Bismarck Continued: Bismarck and the Founder of the German Empire

  The German Empire in 1871

Wilhelm was good natured, old-fashioned, polite and well-liked. He and Germany were both respected globally as the period known as the “Kaiserreich” commenced and ran from 1871 to 1918.

Wilhelm Friedrich Ludwig von Preußen was born in Berlin to Friedrich Wilhelm III and the most beloved German queen in history, Luise of Mecklenburg-Strelitz, on March 22, 1797. As the second son, he was not expected to ascend to the throne and received little education. From 1814, he bravely served in the army against Napoleon, fighting under Gebhard Leberecht von Blücher at the Battles of Waterloo and Ligny. He later distinguished himself as an excellent diplomat. He successfully crushed a revolt aimed at his elder brother Friedrich Wilhelm IV during the Revolutions of 1848. When his brother, the King, suffered a debilitating stroke in 1858, Wilhelm became Prince Regent, and on January 2, 1861 he ascended the throne as Wilhelm I of Prussia upon his brother’s death. It was he who appointed Bismarck as Prime Minister.

In 1851, Bismarck was chosen to represent Prussia in the Federal diet, and in 1859, he was sent as ambassador to Russia, from where he was recalled in March 1862 to become French ambassador. Six months later, Bismarck returned to Berlin, where as prime minister of Prussia he represented the Prussian Junker interests and sought to gain the support of Germany’s rising industrial class with the goal of unifying Germany. He became a master diplomat capable of shrewdly balancing alliances to keep the European peace, primarily by isolating a militaristic France which had tormented, plundered and coveted German lands for centuries.

As Prussia and Austria vied for leadership of the German states, the question of Schleswig-Holstein reared its head. Historically, Holstein had been within the German empire and Schleswig outside it, but both duchies had been attached to the Danish crown since 1460. In 1848, a revolutionary group had seized Kiel, declared the independence of the two duchies from Denmark and appealed to the German Confederation for help. The result was an invasion of Schleswig-Holstein and then of Denmark itself by the Prussian army on behalf of the Confederation. Political pressure forced the Prussians to withdraw and the two duchies were restored to Denmark until another crisis in 1863, when joint Austrian and Prussian armies overran both Holstein and Schleswig, resulting in the two duchies being ceded jointly to Prussia and Austria by the treaty of Vienna in October 1864.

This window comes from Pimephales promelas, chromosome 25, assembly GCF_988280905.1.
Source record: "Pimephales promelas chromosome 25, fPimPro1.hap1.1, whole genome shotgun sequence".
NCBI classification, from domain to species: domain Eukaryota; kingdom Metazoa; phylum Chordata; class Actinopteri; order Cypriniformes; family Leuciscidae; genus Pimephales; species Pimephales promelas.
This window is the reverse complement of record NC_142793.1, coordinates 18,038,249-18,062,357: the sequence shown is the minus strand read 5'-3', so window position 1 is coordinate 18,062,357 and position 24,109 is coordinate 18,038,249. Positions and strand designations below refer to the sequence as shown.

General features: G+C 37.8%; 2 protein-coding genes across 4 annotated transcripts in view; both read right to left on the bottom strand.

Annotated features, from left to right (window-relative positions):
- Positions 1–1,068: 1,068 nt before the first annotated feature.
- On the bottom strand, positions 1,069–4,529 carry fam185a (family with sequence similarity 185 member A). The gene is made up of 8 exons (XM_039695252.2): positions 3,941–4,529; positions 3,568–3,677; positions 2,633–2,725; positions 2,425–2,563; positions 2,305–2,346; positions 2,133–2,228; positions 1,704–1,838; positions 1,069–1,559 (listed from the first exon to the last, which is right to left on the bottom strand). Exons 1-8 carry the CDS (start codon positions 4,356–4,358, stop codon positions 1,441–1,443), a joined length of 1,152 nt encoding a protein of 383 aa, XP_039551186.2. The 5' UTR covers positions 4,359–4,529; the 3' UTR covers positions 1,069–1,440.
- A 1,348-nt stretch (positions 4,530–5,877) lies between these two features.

To Bismarck, the 1865 agreement that Prussia administer Schleswig and the Austrians Holstein was unsatisfactory. Prussian troops marched from Schleswig into Holstein in June, 1866. Austria fumed, and when on June 15, Saxony, Hanover and Hesse-Kassel refused to promise their neutrality, Prussia invaded all three states. Prussia obtained a quick victory against Austria in the war of 1866 largely as a result of reforms of the Prussian army under General Helmut von Moltke who had greatly improved his army with recent technological developments. Eventually, when a treaty was signed in Prague on August 23 under Bismarck’s leadership, the entire German world passed to the Prussia of the Hohenzollerns. The sudden emergence of a powerful Prussia was a shock to many, including Great Britain who enjoyed control over almost a quarter of the of the world’s surface.

One year after the assassination of US President Abraham Lincoln in 1865 by John Wilkes Booth, an attempt was made on Bismarck’s life. As Bismarck was making a speech in Unter den Linden on May 7, 1866, anarchist student Ferdinand Cohen-Blind forced his way up through the crowd, pulled a revolver out of his coat and fired at the Chancellor. The bullets caused only slight bruising on Bismarck’s ribs. Cohen-Blind’s pockets were found stuffed with anarchist and communist literature. He killed himself in prison the next day.

France’s historic dominance in Western Europe was threatened as well, eventually resulting in the Franco-Prussian War. The specific event triggering the war was Bismarck’s staged attempt to place a German prince on the Spanish throne. To resist France being bound on each side by the proposed German-Spanish coalition, Napoleon III predictably and confidently declared war on the German Confederation on July 19, 1870. But as Bismarck had calculated, the southern German states perceived Napoleon III as the aggressor, and the kingdoms of Bavaria, Württemberg, Baden and Hesse joined Bismarck and the Northern German Confederation, placing their armies under the command of the widely-respected Prussian king,Wilhelm I. The size, organization and leadership of the German military contrasted with the gross incompetence of the French military, proved to be decisive, allowing them to win most of the battles and the war.